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Society

ORIGINAL FRENCH ARTICLE: 20.000 emplois bientôt supprimés dans l’aide à domicile

by anonymous

20,000 Home Help Jobs Soon to Be Cut

Translated Friday 15 April 2011, by Gene Zbikowski and reviewed by Gene Zbikowski

A call for help. This is what has just gone out from a collective of 16 federations of home help associations, addressed to the authorities.

These professionals, who work with families facing problems, the elderly, the handicapped and the ill, are demanding that an emergency fund be set up quickly to help them to meet a “desperate” financial situation.

Jobs cut, families facing problems.

Since the end of 2009, the collective has been ringing the alarm bell on the problems caused by the economic crisis. It is demanding the creation of a 100-million-euro emergency fund. It fears 20,000 jobs will have been lost in 2010 and 2011. Moreover, the ending of certain exemptions from employer contributions is leading to additional costs of from 2% (aid to handicapped and elderly persons) to 15% (fragile families), according to the collective. Many services are running with “a continual overdraft” at the bank and are in danger of going bankrupt, according to Emmanuel Verny, the general director of the National Union of Help, Care and Service to Households (UNA).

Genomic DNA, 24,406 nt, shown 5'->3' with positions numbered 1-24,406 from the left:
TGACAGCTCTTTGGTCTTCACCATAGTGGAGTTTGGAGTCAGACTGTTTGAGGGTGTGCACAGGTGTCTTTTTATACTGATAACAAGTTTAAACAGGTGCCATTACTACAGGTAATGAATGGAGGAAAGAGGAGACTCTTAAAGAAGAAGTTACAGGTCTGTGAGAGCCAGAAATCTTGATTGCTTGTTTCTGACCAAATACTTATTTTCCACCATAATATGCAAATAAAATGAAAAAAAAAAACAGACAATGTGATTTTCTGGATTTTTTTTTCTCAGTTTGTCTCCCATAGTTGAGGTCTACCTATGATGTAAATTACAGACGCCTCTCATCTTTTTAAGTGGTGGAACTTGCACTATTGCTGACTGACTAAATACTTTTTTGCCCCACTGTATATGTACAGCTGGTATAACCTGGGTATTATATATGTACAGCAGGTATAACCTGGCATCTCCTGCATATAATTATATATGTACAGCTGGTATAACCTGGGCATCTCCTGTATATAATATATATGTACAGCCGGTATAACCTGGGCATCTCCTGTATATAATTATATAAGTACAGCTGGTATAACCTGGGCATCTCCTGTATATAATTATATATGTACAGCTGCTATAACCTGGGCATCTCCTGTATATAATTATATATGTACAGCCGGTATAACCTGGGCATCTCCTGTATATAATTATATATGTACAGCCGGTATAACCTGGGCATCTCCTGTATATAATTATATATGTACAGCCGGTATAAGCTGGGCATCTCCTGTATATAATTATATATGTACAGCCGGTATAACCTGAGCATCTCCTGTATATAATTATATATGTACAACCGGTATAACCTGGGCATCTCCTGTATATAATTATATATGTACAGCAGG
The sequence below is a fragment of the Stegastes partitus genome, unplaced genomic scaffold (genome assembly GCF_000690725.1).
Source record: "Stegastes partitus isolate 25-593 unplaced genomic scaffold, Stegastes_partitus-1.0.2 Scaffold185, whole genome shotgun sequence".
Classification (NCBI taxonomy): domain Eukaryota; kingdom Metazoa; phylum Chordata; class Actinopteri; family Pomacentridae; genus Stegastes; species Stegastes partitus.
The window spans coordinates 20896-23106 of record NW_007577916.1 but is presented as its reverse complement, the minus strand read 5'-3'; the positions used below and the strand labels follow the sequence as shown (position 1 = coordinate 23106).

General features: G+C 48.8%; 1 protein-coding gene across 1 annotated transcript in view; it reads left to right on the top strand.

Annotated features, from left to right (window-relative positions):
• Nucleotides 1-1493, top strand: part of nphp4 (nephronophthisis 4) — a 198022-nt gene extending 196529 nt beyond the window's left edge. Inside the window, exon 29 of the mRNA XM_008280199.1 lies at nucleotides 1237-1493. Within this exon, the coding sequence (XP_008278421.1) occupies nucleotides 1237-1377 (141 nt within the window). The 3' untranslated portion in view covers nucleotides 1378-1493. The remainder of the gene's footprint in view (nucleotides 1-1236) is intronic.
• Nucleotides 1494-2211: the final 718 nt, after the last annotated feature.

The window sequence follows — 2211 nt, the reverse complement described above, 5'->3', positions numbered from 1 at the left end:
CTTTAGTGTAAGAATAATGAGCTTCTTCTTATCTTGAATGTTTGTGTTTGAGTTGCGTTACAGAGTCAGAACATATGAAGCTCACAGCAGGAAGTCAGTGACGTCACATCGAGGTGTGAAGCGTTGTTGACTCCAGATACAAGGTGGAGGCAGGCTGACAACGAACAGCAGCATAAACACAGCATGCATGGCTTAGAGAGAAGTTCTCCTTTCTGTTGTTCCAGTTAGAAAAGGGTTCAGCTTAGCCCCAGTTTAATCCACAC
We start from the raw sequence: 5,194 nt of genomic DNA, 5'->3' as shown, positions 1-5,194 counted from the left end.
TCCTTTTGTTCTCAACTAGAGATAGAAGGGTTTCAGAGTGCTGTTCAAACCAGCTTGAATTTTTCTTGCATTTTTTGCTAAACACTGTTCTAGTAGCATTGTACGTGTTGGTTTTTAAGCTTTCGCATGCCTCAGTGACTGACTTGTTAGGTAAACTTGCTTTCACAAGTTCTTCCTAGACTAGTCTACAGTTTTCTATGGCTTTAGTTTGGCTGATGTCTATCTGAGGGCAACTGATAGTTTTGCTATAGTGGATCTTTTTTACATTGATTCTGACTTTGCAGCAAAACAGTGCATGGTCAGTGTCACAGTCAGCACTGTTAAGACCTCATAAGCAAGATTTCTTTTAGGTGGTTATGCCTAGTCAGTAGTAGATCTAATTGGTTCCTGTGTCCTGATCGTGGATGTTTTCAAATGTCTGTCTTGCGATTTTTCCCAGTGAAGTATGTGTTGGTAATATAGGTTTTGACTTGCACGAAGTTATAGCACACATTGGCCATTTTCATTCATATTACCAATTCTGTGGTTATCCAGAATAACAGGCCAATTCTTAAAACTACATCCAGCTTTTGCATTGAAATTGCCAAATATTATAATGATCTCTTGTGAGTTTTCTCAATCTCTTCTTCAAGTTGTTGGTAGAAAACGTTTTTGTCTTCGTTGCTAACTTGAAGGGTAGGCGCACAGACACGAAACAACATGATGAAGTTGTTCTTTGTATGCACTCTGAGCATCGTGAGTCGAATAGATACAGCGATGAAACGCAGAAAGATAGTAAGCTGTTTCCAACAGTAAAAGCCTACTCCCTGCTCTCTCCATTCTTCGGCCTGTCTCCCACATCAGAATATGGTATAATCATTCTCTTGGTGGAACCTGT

Marie Alcantara, a member of an association in the Rhône département (capital: Lyons), gave the example of an assisted family in which the mother suffers from multiple sclerosis and the father is in prison. “Who’s going to take their daughter to school” if the association can no longer do it? she asked.

The emergency fund is long in coming.

Aid to families, which is financed to the tune of 140 million euros by the National Fund for Family Benefits (CNAF) and 110 million euros by the Councils governing each département, needs an additional 25 million euros according to Jean-Laurent Clochard, the confederation secretary of the family aid organization FNAAP. Home help has already worked out reforms of a more structural nature, in particular so as to rationalize their fee schedule.

But “until the reform goes through, we have to hang in there” with an emergency fund, Emmanuel Verny added. According to Verny, “the money is there and can easily be mobilized” through the Caisse des dépôts et consignations or through unused CNAF credits.

Early this year, Minister for Solidarity Roselyne Bachelot spoke of raising a 50-million-euro fund on credits from the National Solidarity Fund for Independent Living (CNSA). But since then, “nothing has happened,” according to Jean-Marie Barbier, the president of the Association of Paralyzed Persons of France.


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